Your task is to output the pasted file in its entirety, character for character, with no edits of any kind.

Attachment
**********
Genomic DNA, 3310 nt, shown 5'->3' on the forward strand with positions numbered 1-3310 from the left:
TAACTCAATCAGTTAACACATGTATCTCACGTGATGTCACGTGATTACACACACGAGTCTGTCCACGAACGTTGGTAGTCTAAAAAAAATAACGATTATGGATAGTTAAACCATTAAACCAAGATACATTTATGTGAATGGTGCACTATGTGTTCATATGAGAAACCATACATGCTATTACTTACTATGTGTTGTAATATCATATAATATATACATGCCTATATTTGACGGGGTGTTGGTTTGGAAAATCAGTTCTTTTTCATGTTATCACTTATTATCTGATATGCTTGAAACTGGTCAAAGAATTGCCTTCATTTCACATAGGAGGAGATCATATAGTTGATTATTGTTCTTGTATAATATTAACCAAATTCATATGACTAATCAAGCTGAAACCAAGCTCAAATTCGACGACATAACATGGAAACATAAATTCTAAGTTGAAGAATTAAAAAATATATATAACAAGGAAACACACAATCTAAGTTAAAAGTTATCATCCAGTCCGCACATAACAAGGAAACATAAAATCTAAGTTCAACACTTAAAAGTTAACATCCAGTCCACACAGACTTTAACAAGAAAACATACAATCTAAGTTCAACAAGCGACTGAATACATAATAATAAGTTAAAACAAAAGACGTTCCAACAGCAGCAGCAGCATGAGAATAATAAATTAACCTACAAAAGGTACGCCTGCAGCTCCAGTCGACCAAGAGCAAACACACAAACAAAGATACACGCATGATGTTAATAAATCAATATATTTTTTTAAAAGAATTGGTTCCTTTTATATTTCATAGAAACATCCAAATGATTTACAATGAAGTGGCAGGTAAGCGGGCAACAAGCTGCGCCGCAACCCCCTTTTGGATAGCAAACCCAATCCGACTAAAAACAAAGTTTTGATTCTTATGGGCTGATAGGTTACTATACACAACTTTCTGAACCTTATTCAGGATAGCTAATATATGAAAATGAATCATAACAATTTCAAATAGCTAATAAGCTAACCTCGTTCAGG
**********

Genomic DNA, 3310 nt, shown 5'->3' on the forward strand with positions numbered 1-3310 from the left:
TAACTCAATCAGTTAACACATGTATCTCACGTGATGTCACGTGATTACACACACGAGTCTGTCCACGAACGTTGGTAGTCTAAAAAAAATAACGATTATGGATAGTTAAACCATTAAACCAAGATACATTTATGTGAATGGTGCACTATGTGTTCATATGAGAAACCATACATGCTATTACTTACTATGTGTTGTAATATCATATAATATATACATGCCTATATTTGACGGGGTGTTGGTTTGGAAAATCAGTTCTTTTTCATGTTATCACTTATTATCTGATATGCTTGAAACTGGTCAAAGAATTGCCTTCATTTCACATAGGAGGAGATCATATAGTTGATTATTGTTCTTGTATAATATTAACCAAATTCATATGACTAATCAAGCTGAAACCAAGCTCAAATTCGACGACATAACATGGAAACATAAATTCTAAGTTGAAGAATTAAAAAATATATATAACAAGGAAACACACAATCTAAGTTAAAAGTTATCATCCAGTCCGCACATAACAAGGAAACATAAAATCTAAGTTCAACACTTAAAAGTTAACATCCAGTCCACACAGACTTTAACAAGAAAACATACAATCTAAGTTCAACAAGCGACTGAATACATAATAATAAGTTAAAACAAAAGACGTTCCAACAGCAGCAGCAGCATGAGAATAATAAATTAACCTACAAAAGGTACGCCTGCAGCTCCAGTCGACCAAGAGCAAACACACAAACAAAGATACACGCATGATGTTAATAAATCAATATATTTTTTTAAAAGAATTGGTTCCTTTTATATTTCATAGAAACATCCAAATGATTTACAATGAAGTGGCAGGTAAGCGGGCAACAAGCTGCGCCGCAACCCCCTTTTGGATAGCAAACCCAATCCGACTAAAAACAAAGTTTTGATTCTTATGGGCTGATAGGTTACTATACACAACTTTCTGAACCTTATTCAGGATAGCTAATATATGAAAATGAATCATAACAATTTCAAATAGCTAATAAGCTAACCTCGTTCAGG